Local view: Social media overdose can be deadlySocial networking is like a drug. Are you high on YouTube videos or addicted to Facebook stalking? Do you get a buzz from sending out tweets? Many partake in some form of social media, and some of us engage in it too often.
By: Haley Schroeder, for the News Tribune
Social networking is like a drug. Are you high on YouTube videos or addicted to Facebook stalking? Do you get a buzz from sending out tweets? Many partake in some form of social media, and some of us engage in it too often. Social media accounts for more than 22.5 percent of our time spent online in the U.S., according to a 2011 Nielsen finding.
Little do many realize that overdosing on social media is dangerous and has the potential to become deadly. The same symptoms of alcoholism can be seen in social networking. Social networking can be detrimental to the human population and is analogous to alcohol and its damaging effects.
Like alcohol, social networking is addictive.
Research indicates people who use social media regularly display symptoms of alcohol and drug addiction.
In a 2011 Moeller study, researchers deprived 1,000 college students from 10 countries on five continents any contact with social media for 24 hours. After the 24-hour period, the students were asked to report their successes as well as their failures. A majority of participants reported they quickly started to exhibit some dangerous patterns typical of alcohol and drug addicts. The symptoms were both psychological and physical. They included anxiety, fear, coldness, feelings of isolation and feelings of being on a diet.
Research such as this raises questions about whether social-networking addiction should become a classified mental disorder.
Researchers are working on including it in the Diagnostic and Statistical Manual of Mental Disorders, but further research data is needed.
Alcohol also has been reported to be a factor in a majority of violent acts. The same sort of violence can be seen in social networking via cyber-bullying, which occurs most often among young people. When an adult is involved, it is often referred to as cyber-harassment or cyber-stalking and can result in legal consequences. Cyber-bullying is an electronic form of bullying through the use of social media. In the past year, 43 percent of teens were victims of cyber-bullying, according to 2012 findings.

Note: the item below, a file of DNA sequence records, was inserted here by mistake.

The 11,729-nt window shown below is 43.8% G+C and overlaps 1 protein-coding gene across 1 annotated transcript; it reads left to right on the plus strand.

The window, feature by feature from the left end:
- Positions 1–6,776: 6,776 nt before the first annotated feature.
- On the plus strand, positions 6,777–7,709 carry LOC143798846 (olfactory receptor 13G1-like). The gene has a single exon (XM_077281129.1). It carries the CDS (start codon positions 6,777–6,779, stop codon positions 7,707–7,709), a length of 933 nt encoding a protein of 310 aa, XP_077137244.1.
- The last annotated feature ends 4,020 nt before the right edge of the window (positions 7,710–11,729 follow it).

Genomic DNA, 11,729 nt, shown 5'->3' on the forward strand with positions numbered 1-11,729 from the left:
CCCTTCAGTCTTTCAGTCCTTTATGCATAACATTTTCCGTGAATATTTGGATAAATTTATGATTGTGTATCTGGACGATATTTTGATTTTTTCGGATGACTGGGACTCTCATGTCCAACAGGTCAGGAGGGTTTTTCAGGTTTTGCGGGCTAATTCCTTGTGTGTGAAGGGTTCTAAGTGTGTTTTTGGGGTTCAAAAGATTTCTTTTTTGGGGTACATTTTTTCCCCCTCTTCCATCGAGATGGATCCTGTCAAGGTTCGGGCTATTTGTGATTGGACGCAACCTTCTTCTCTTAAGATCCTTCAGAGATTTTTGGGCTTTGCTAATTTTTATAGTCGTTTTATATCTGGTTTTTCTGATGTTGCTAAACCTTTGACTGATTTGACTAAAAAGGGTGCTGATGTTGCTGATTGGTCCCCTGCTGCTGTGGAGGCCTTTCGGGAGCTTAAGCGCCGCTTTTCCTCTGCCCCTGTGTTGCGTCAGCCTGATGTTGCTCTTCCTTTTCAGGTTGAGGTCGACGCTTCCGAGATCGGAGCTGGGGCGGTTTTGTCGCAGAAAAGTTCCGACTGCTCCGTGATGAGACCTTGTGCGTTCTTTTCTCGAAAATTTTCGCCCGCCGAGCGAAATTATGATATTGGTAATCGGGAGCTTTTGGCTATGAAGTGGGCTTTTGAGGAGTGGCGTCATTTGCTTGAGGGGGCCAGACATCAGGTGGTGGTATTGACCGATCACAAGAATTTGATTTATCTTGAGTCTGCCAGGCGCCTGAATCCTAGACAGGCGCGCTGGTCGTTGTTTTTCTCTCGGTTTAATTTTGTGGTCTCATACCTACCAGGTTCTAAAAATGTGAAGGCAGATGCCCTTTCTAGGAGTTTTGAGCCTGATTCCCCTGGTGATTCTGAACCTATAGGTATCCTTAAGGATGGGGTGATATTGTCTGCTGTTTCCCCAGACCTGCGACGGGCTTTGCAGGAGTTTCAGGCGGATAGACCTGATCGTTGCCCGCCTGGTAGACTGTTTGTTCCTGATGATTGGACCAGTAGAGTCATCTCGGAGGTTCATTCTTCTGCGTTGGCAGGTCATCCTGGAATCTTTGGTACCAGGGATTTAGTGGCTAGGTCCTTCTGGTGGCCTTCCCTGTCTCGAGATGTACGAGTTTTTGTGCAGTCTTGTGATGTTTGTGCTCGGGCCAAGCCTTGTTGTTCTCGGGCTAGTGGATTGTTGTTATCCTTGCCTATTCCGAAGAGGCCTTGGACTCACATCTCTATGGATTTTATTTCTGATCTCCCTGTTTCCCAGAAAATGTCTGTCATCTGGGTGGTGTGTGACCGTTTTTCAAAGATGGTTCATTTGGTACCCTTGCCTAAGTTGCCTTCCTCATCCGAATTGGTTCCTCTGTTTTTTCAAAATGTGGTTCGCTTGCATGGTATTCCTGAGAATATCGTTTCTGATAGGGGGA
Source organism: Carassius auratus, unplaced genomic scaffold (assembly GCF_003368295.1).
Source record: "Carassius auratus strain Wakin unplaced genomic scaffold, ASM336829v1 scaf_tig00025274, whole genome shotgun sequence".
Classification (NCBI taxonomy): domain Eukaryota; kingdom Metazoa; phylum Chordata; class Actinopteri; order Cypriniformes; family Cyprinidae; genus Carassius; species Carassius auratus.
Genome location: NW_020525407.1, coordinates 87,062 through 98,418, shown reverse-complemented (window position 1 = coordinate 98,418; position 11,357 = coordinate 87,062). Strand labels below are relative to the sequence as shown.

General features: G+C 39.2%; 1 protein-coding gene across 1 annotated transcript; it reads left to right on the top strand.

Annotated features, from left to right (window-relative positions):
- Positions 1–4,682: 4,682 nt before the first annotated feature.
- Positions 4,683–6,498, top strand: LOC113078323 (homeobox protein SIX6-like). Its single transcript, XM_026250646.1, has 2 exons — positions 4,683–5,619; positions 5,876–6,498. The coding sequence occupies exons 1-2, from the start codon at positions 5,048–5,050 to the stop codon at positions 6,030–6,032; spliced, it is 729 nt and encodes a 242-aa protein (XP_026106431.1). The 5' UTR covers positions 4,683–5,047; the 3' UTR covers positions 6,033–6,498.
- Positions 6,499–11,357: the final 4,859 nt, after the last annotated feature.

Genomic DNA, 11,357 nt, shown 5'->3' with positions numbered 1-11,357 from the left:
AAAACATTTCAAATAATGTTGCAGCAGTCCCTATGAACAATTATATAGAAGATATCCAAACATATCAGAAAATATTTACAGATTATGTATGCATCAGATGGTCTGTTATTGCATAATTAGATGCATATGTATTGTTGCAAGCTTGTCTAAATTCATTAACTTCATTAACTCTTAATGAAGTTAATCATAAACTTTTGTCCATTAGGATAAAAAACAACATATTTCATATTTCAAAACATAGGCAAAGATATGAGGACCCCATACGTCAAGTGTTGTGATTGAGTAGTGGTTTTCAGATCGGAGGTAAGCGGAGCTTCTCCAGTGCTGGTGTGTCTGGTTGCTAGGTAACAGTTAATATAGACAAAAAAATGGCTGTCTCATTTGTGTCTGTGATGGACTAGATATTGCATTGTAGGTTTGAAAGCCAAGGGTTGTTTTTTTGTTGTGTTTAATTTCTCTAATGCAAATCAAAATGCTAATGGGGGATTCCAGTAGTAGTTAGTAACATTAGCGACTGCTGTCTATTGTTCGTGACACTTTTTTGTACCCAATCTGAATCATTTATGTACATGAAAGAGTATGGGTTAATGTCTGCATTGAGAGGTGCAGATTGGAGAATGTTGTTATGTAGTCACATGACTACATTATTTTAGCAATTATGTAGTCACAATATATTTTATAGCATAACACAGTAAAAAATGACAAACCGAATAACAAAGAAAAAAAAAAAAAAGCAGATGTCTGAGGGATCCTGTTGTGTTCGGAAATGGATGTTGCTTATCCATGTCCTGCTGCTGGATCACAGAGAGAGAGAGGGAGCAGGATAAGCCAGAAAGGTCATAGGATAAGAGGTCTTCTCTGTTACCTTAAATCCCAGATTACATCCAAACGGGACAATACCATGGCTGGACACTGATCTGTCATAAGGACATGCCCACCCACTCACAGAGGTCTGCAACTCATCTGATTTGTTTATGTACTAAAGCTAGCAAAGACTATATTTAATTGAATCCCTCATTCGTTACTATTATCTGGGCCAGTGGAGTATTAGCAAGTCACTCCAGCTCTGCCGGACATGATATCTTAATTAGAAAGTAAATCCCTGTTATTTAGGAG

Although victims of cyber-bullying aren’t physically hurt, there are many serious psychological effects. These include lower self-esteem, anxiety, depression and other stress-related disorders. Some people even have resorted to suicide.
Furthermore, alcohol shortens our attention span and impairs our memory. Social networking affects our brains in a similar way. A neuroscientist from the University of Oxford believes social media use may be changing the way our brains work by shortening our attention span and encouraging “instant gratification” and loss of empathy. This neuroscientist also believes technology may be behind the disturbing rise in attention deficit hyperactivity disorder, or ADHD, which is a range of problem behaviors associated with poor attention span. Many of us experience similar symptoms daily by using Facebook and other social-networking sites as a distraction to avoid responsibilities.
Additionally, like alcohol, social networking can cause depression. Social networking depression is becoming more evident as research progresses. Research this year argues Facebook is making us sad. Many people who use Facebook often see others as happier and living better lives. This is directly associated with the pictures that our Facebook friends are posting, as most pictures typically depict a sense of happiness. It doesn’t matter whether the smiling is fake or real; humans have a habit of overestimating other people’s happiness. These same researchers found that the more time a participant spends on Facebook, the more he or she is likely to believe others are happier and more successful.
Social networking is like alcohol. It’s OK in moderation. However, just like alcohol, it is possible to overdose on social media. The next time you find yourself uncontrollably prowling through Facebook pages or tweeting about someone or something you don’t like, I urge you to ask yourself: “Is social media controlling too much of my life?” Like a bad drinking habit, the consumption of social media has the ability to invade your life and can even cause death under extreme circumstances if caution is not used. So, please, click in moderation.
Haley Schroeder is a senior at the University of Minnesota Duluth, majoring in psychology and minoring in communication. She has an interest in the effects of media on psychological behavior.